Dec 1, 2013

Entering Christmas

It's December 1st - Meteorological first day of winter, though we wait until the 21st for the astronomical 'shortest' day as the sun's position hits the lowest point for the northern hemisphere. But here in the USA, we don't often think of entering December, or even approaching the Winter Solstice, so precious a sign to all civilizations before enclosed homes with easily accessed warming devices. We are entering Christmas.

As a nation of all the religions in the world, worshipping in general the same Lord in so many creative ways, with or without Jesus Christ in our beliefs, December is filled with celebration:
Al Hijra, Ashura, St Nicholas Day, Bodhi Day, Hanukkah, Virgin of Guadalupe, Santa Lucia Day, Los Posadas, Christmas, Boxing Day, Kwanzaa. If we are conscious of the souls of all mankind, we can give thanks and praise nearly every other day.

And if we consider the rotten state of affairs in some countries, our own included, it's nice to know we'll be receiving thanks and praises along the way----all in proportion to those we give.

Let's enter Christmas with song in our hearts, love in our souls, and our eyes on each and every hungry sparrow.

Sep 8, 2013

Time to Shape Up for Teaching My Last Year

Ready for this?  The number-one reason agents pass on requesting a full manuscript after reading the opening chapters is this: the story does not have a forward-moving plot. (Kristin Nelson)
I agree, but I live with a much more important connection: IMO the number-one reason that students tune out of a class is this: the lesson does not have a forward-moving plot!
If ENGAGEMENT and ASSOCIATION to the CHARACTERS work for stories and novels, these strategies should be every teacher's tour de force in preparing lesson plans.  Tour de force: a feat or display of strength, skill, or ingenuity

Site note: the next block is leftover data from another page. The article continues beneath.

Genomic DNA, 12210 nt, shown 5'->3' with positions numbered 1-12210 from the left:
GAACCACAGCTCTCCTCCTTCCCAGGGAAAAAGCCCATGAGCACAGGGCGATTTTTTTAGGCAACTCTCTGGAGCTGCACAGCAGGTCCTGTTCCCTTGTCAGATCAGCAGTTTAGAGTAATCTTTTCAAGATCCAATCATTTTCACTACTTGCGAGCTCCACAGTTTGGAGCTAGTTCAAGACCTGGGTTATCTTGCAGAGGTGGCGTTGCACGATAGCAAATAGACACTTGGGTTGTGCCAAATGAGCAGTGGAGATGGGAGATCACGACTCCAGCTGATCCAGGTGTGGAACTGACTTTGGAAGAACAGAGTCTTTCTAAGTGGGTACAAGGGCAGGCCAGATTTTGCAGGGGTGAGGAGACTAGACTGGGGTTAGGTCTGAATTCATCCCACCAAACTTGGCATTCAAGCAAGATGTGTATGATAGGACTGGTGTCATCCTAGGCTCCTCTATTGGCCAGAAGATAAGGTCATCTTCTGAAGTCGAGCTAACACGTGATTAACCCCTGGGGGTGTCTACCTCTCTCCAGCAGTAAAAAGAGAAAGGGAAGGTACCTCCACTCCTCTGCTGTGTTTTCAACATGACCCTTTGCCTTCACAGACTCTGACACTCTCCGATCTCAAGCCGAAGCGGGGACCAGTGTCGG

So this year, of all years, my swansong, my curtain call, I pledge to be forward-moving, to be forward in planning, forward in triggering questions, forward in formative assessments--not so swift to judge and move on. Thanks to Kristin Nelson
If you're a teacher or a writer, or just curious, check her out at     The article about catching the reader in a vise grip is toward the bottom of the posting.

Jun 19, 2013

A Cheer, A Toast to Libba Bray - pajamas and all.

Yes - it's the summer of 2013 and a year has passed since the 4 day, 38 person wedding celebration complete with midnight dancing, hot air balloon wishes floating into the night sky, a second line through the house just before dawn, and more crayfish and hot peppers than we could eat.

I can't tell you I've been good -- but another year in the 9th grade is over and I am planning and writing again. This is the research leg of imagining a new cast of characters in a new situation older than mankind. Girl runs, boy runs, parents chase, and a little magic happens. Somehow it's never that simple, is it.

Today Libba Bray posted a rant against Writer's Despair that made the share upon share rounds on FB.

If you're a writer, read it. Just click and read it right now. Then take a deep breath and let a smile bring a little joy back into your eyes. This is the rant we all want to claim. I want that voice. I want to find that humor within me, and face it, we all want the time to step back and despair in agony so sublime as to have a book stretching and growing, expanding its ribs, filling its lungs, poking fists and feet against the embrace of safety. I guess the freedom to write whatever and whenever we want is too safe for us. Writers who are persecuted must make every moment hot and clear, to the point or woven in allegory--and do it in secret. We may not all be published, but we are not persecuted here in America. And yet, I believe Safety is the little killer (of adventure and curiosity, of world-making and self-reliance) not Fear, as we learned decades ago in DUNE.

“I must not fear. Fear is the mind-killer. Fear is the little-death that brings total obliteration. I will face my fear. I will permit it to pass over me and through me." Frank Herbert

Don't play it safe; don't expect your characters to come to life without your paying the ferryman an exorbitant fee in sweat and tears.

My comment to a reader on Libba Bray's blog sums up my confidence that one day there's nothing and then, there is a turning, a new thought, an un-jinxing charm, that will allow you to devise the plot your heart wants to find.....